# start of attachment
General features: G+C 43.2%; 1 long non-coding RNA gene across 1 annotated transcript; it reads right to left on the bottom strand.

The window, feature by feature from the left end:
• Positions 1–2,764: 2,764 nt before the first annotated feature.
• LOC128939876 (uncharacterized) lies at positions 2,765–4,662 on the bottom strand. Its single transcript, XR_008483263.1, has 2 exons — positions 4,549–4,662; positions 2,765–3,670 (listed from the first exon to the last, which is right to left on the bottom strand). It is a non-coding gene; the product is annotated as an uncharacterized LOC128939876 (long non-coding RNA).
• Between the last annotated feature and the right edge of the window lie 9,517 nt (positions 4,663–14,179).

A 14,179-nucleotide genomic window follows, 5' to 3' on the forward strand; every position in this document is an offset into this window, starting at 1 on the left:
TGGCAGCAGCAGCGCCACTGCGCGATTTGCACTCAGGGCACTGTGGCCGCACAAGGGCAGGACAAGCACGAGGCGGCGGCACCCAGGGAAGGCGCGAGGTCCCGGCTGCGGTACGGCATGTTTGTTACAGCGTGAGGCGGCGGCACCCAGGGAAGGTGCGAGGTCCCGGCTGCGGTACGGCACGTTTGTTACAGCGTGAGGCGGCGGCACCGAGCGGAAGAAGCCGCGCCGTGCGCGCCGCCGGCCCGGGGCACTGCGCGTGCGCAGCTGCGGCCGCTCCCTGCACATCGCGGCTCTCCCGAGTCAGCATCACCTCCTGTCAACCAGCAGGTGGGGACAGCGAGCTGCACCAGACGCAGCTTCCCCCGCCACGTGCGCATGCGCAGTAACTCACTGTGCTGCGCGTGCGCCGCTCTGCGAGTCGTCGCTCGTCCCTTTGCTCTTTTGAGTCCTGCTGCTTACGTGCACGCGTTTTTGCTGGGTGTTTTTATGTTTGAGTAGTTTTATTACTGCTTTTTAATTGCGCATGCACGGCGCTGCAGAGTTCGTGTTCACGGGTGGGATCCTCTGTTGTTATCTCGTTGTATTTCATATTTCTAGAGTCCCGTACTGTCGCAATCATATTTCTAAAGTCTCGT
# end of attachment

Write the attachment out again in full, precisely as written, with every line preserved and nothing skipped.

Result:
General features: G+C 43.2%; 1 long non-coding RNA gene across 1 annotated transcript; it reads right to left on the bottom strand.

The window, feature by feature from the left end:
• Positions 1–2,764: 2,764 nt before the first annotated feature.
• LOC128939876 (uncharacterized) lies at positions 2,765–4,662 on the bottom strand. Its single transcript, XR_008483263.1, has 2 exons — positions 4,549–4,662; positions 2,765–3,670 (listed from the first exon to the last, which is right to left on the bottom strand). It is a non-coding gene; the product is annotated as an uncharacterized LOC128939876 (long non-coding RNA).
• Between the last annotated feature and the right edge of the window lie 9,517 nt (positions 4,663–14,179).

A 14,179-nucleotide genomic window follows, 5' to 3' on the forward strand; every position in this document is an offset into this window, starting at 1 on the left:
TGGCAGCAGCAGCGCCACTGCGCGATTTGCACTCAGGGCACTGTGGCCGCACAAGGGCAGGACAAGCACGAGGCGGCGGCACCCAGGGAAGGCGCGAGGTCCCGGCTGCGGTACGGCATGTTTGTTACAGCGTGAGGCGGCGGCACCCAGGGAAGGTGCGAGGTCCCGGCTGCGGTACGGCACGTTTGTTACAGCGTGAGGCGGCGGCACCGAGCGGAAGAAGCCGCGCCGTGCGCGCCGCCGGCCCGGGGCACTGCGCGTGCGCAGCTGCGGCCGCTCCCTGCACATCGCGGCTCTCCCGAGTCAGCATCACCTCCTGTCAACCAGCAGGTGGGGACAGCGAGCTGCACCAGACGCAGCTTCCCCCGCCACGTGCGCATGCGCAGTAACTCACTGTGCTGCGCGTGCGCCGCTCTGCGAGTCGTCGCTCGTCCCTTTGCTCTTTTGAGTCCTGCTGCTTACGTGCACGCGTTTTTGCTGGGTGTTTTTATGTTTGAGTAGTTTTATTACTGCTTTTTAATTGCGCATGCACGGCGCTGCAGAGTTCGTGTTCACGGGTGGGATCCTCTGTTGTTATCTCGTTGTATTTCATATTTCTAGAGTCCCGTACTGTCGCAATCATATTTCTAAAGTCTCGT